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Meaning and Normativity$
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Allan Gibbard

Print publication date: 2012

Print ISBN-13: 9780199646074

Published to Oxford Scholarship Online: January 2013

DOI: 10.1093/acprof:oso/9780199646074.001.0001

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Normativity and Community

Normativity and Community

Chapter:
(p.25) 2 Normativity and Community
Source:
Meaning and Normativity
Author(s):

Allan Gibbard

Publisher:
Oxford University Press
DOI:10.1093/acprof:oso/9780199646074.003.0002

We can explain how meaning might be normative in a way and yet dispositional by distinguishing properties from concepts. The concept of meaning is normative and non-naturalistic, whereas the property is natural and might be dispositional. Moore suggests that the concept good is non-naturalistic whereas the property of being good is natural. (The term ‘natural’ here does not mean of high explanatory primacy, as with David Lewis.) Whether meaning is solipsistic or communal concerns the property, whereas whether it is normative concerns the concept. A Kripke-like example illustrates this. Communal and solipsistic theorists of meaning disagree about what dispositions comprise meaning properties, and this issue is normative, a matter of what sentences to accept. One might want naturalistic concepts of meaning for some purposes and a normative concept for others.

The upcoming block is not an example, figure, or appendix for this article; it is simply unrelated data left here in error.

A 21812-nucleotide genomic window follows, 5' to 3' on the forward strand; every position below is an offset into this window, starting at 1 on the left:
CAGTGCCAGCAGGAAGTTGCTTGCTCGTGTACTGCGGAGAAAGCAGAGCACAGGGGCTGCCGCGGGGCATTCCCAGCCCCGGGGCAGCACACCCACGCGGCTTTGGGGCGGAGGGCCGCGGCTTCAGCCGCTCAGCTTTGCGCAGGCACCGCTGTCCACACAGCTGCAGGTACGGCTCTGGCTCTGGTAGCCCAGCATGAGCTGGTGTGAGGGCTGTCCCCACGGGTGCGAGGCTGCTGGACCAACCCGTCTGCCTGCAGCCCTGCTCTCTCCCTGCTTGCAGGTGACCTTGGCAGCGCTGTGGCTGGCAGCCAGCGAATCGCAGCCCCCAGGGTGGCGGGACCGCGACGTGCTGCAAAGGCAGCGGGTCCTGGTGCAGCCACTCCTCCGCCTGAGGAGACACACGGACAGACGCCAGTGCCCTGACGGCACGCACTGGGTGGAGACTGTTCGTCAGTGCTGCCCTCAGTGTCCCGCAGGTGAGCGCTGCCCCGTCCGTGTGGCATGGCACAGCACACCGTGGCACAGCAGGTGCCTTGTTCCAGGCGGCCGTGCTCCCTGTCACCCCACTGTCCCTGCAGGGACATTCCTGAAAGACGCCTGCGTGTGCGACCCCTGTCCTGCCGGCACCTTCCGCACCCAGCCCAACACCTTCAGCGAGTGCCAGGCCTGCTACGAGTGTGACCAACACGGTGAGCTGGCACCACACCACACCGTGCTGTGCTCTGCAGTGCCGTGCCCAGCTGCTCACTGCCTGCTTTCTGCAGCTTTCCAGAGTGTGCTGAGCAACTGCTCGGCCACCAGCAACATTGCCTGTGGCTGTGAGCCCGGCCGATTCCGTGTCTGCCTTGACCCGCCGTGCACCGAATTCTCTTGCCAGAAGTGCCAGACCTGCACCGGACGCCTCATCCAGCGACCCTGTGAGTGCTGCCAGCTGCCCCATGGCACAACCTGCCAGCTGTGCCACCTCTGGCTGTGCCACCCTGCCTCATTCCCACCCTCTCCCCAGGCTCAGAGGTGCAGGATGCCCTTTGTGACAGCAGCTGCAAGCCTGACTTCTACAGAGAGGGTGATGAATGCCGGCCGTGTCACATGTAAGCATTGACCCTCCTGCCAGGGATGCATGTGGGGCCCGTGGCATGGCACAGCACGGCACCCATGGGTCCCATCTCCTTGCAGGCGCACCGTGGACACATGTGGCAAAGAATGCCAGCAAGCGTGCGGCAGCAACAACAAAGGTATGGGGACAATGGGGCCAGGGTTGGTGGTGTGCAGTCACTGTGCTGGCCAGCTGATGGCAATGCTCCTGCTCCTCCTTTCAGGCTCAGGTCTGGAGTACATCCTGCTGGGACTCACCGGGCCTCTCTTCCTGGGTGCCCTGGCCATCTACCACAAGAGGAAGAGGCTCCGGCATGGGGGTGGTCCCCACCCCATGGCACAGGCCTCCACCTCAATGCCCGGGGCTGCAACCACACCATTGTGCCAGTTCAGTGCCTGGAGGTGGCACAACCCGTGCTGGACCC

Keywords:   meaning, concept, normative, natural, dispositional, solipsistic, communal, Kripke

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